Containing low fat, vitamin rich additions of kale and orange fleshed squash, risotto is delicious, nutritious, economical, and versatile! See how easy this is to prepare! This is from The Moosewood Low Fat Favorites Cookbook. Cook time is approximate.
A lovely mild spoon bread that makes a great addition to any meal! This can be made ahead and baked later. This recipe came courtesy of Ben Barker, Magnolia Grill, in Durham, N.C. Cook time does not include cooking of sweet potato. You could replace the potato with pumpkin for pumpkin spoon bread, or other squash. I might even try banana and see what happens!
This dish is a little different. Think of it as potatoes au gratin with artichokes added. It's hearty, rich, and very satisfying! From Chef Paul Prudhomme's Fiery Foods That I Love cookbook. Enjoy! You can replace the 4 artichokes with 2 cans of artichoke hearts to make this quicker.
Rich and savory with portabella mushrooms and spinach, combined with rice, sherry,olive oil,and dill, this makes a dramatic filling for zucchini boats. Another winner from the Moosewood Restaurant Low-Fat Favorites Cookbook.
This would go well with Basic Whole Wheat French Crepes #102058. This is a nice company dish, easy to prepare, especially if made in stages. Some can even be frozen and just popped in the oven. If you plan to freeze crepes, use only fresh ingredients to start with. This is from Cook Now, Serve Later Cookbook. Enjoy! This recipe makes more sauce than needed so save some out, then add more as desired.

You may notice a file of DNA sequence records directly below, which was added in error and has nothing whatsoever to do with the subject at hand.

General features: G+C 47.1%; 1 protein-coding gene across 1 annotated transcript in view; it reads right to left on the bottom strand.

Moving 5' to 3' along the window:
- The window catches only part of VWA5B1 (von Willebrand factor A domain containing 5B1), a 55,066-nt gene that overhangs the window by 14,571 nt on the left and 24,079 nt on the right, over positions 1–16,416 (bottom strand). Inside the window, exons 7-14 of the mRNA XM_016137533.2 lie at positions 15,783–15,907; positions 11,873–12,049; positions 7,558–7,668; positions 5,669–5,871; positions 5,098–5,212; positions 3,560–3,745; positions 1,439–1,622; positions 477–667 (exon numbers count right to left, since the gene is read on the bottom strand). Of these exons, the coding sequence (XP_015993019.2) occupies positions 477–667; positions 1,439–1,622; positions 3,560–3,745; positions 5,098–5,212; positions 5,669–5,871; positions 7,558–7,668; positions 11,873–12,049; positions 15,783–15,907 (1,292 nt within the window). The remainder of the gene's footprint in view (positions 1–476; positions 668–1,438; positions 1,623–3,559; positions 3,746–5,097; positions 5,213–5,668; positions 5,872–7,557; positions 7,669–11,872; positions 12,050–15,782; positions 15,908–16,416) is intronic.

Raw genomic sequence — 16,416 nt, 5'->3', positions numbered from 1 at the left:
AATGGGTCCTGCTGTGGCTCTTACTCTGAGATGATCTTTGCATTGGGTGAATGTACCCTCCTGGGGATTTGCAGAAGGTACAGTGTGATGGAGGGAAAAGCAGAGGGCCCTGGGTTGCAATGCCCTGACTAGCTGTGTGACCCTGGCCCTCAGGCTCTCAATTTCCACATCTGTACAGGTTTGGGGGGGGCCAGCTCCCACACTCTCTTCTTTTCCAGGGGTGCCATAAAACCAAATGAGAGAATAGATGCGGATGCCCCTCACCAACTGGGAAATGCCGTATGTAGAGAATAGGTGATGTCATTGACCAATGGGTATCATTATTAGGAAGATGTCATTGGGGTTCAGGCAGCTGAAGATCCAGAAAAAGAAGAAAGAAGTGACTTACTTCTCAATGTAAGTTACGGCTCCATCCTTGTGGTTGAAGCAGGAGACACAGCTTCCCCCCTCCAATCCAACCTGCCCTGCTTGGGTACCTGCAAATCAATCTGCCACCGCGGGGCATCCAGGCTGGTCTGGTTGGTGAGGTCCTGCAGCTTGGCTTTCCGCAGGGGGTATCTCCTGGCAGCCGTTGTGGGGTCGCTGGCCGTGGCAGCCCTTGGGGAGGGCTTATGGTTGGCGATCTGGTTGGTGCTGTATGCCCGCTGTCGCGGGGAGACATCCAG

This is from The Ultimate Weight Solution Cookbook by Dr. Phil McGraw. This is a delicious vegetarian entree with the unusual addition of Swiss chard(a plant so high in vitamins and minerals that it has been deemed worthy of growing on planetary space stations!) This is TexMex, but also Spanish and Mexican influenced.
Wow- earthy brussels sprouts cooked in a sugar-vinegar mixture- becomes heavenly! Taken from Better Homes & Gardens magazine, and upgraded!
Brussels sprouts are hugely popular in Great Britain, where consumption far exceeds that of the United States.
The exact origins of Brussels sprouts are unknown, but history places the vegetable in Brussels, Belgium, sometime in the sixteenth century. Thomas Jefferson is credited with introducing Brussels sprouts to the United States. He brought the plant to Virginia from Paris in 1821.
This delicious recipe came from the American Dairy Association,courtesy of Home Cooking. Packed with oats, cranberries, and buttermilk, this is a treat for the eyes and the tummy! Cranberries are grown in the Mid West, New England and Canada!
Walnuts, feta, and lemon in the filling, and sweet, juicy currants in the tomato sauce, fragrant with sherry and cinnamon. All this adds up to an anything but bland zucchini dish, true to its Greek lineage. Straight from the Moosewood Restaraunt New Classic cookbook! Serve this with a crisp cucumber salad and some Provencal Olives, Braised Olives in Tomato Sauce, or Kalamata Olives with Roasted Garlic for a meal that is complete! Enjoy!